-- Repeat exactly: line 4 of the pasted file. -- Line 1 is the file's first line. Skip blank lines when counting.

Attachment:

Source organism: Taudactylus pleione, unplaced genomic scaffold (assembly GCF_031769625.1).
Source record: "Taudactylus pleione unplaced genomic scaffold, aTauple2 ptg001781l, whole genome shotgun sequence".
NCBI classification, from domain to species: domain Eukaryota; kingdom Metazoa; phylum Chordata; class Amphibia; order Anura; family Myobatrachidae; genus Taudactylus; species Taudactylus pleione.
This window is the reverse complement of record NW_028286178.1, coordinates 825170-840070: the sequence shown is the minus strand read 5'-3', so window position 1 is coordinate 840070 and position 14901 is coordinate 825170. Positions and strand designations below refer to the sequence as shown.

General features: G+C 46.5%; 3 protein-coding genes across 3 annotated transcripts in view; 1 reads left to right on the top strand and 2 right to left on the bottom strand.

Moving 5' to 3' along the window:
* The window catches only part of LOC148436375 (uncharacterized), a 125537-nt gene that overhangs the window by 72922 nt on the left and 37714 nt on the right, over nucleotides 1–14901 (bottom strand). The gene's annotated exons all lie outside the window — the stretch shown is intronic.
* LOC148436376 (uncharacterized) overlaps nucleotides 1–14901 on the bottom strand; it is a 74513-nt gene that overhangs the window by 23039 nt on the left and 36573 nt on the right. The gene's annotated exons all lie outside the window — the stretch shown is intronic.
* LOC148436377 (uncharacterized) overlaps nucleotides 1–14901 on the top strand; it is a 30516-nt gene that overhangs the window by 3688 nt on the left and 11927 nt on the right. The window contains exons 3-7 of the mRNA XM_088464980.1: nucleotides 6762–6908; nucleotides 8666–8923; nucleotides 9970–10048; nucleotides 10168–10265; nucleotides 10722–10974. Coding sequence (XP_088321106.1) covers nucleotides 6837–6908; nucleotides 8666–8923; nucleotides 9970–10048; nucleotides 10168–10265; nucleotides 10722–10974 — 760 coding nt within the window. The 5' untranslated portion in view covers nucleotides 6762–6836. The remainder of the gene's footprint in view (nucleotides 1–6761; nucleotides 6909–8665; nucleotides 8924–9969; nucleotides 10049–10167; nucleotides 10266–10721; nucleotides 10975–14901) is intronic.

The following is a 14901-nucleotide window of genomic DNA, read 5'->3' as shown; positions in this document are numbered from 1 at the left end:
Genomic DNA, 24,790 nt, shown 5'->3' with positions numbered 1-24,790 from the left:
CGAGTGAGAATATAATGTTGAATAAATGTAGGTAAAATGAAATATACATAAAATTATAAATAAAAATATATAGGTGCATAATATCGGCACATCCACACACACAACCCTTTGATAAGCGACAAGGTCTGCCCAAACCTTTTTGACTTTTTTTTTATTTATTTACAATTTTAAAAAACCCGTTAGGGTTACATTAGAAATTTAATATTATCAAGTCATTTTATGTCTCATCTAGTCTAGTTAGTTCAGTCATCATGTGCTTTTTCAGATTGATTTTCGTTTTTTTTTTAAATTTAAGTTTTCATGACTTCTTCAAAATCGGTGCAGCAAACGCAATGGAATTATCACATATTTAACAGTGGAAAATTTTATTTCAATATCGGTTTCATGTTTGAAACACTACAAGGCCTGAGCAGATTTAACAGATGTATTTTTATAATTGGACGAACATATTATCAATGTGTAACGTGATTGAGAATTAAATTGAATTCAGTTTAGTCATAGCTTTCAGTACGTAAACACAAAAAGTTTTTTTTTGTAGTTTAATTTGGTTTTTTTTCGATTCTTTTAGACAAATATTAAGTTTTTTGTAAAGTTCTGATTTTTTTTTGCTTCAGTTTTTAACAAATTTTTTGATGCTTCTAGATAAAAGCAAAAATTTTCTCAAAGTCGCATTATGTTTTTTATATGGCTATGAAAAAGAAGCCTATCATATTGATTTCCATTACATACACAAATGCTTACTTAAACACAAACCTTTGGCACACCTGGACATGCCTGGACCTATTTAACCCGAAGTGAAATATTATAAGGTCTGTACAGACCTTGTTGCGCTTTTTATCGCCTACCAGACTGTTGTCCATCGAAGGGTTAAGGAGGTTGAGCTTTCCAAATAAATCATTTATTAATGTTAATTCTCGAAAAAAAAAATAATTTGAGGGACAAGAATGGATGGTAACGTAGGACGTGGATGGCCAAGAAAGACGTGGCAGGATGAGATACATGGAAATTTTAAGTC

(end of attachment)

This window is the reverse complement of record NW_028286178.1, coordinates 825170-840070: the sequence shown is the minus strand read 5'-3', so window position 1 is coordinate 840070 and position 14901 is coordinate 825170. Positions and strand designations below refer to the sequence as shown.